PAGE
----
The pipeline, which won’t be built until 2019, will transport more than 100,000 barrels of ethane and other natural gas liquids daily to Shell’s $6 billion cracker plant being built along the Ohio River in Potter Township.

The pipeline will have two legs, both of which will feed into the Potter ethane cracker plant.

One leg will be built from Houston, Pa., to Potter, while the other leg will run through eastern Ohio and West Virginia before cutting into southwestern Beaver County.

In the most recent round of easements, Shell paid nearly $116,000 for only 2,675 linear feet of pipeline space. However, $4,000 of that cost was for a “temporary working space and access road” so that the company can access a landowner’s property without digging there.

Like other easements, the most recent round contained language specifying that the pipeline will be built at least 3 feet below ground. However, a Shell Pipeline executive speaking at a conference last month said the pipeline will be buried at least 4 feet underground.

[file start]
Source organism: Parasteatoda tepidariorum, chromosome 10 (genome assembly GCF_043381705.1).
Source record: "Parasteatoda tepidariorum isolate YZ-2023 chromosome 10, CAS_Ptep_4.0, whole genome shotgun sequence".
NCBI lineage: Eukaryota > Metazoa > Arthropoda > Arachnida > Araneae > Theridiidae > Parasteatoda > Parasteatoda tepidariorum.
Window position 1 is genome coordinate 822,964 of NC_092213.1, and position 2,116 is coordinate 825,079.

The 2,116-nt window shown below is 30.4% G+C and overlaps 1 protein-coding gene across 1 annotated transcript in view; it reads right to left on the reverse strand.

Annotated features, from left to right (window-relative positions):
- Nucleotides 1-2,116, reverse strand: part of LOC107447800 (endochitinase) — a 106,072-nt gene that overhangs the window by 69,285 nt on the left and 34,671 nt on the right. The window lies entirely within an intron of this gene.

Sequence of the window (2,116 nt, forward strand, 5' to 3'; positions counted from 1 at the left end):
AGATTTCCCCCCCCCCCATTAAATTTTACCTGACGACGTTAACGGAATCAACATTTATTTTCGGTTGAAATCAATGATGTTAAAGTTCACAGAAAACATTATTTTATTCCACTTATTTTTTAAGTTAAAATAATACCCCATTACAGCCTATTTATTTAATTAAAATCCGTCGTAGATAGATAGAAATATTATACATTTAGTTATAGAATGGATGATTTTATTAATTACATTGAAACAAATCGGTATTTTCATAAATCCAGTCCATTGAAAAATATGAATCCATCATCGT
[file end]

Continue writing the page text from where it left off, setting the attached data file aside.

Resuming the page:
That same executive said at a conference last month that the construction of the pipeline is expected to create about 1,000 jobs. He also said more than 460 landowners have been approached in southwestern Pennsylvania concerning the Falcon pipeline.
According to documents filed with the county recorder of deeds, the pipeline will be built near Ridge Road in Independence, Kennedy Road in Greene and McCleary Road in Raccoon.

The landowners who contracted with Shell include Craig Kamicker of Independence, Michael Lokomski of Greene, Joseph Chamberlain of Raccoon, James Durkin of Independence and Melanie Kamicker of Independence.

Virginia Sanchez, a spokeswoman with Shell Pipeline, said recently that the company continues to “make good progress” in securing easements for the project.

She said the company recently secured an additional 10 easements, although those documents haven’t yet been filed with the recorder of deeds.



INDUSTRY NEWS (Houston, TX) – New Houston pipeline company Greenfield Midstream is launching with $300 million in financial backing from Texas private equity firm EnCap Flatrock Midstream.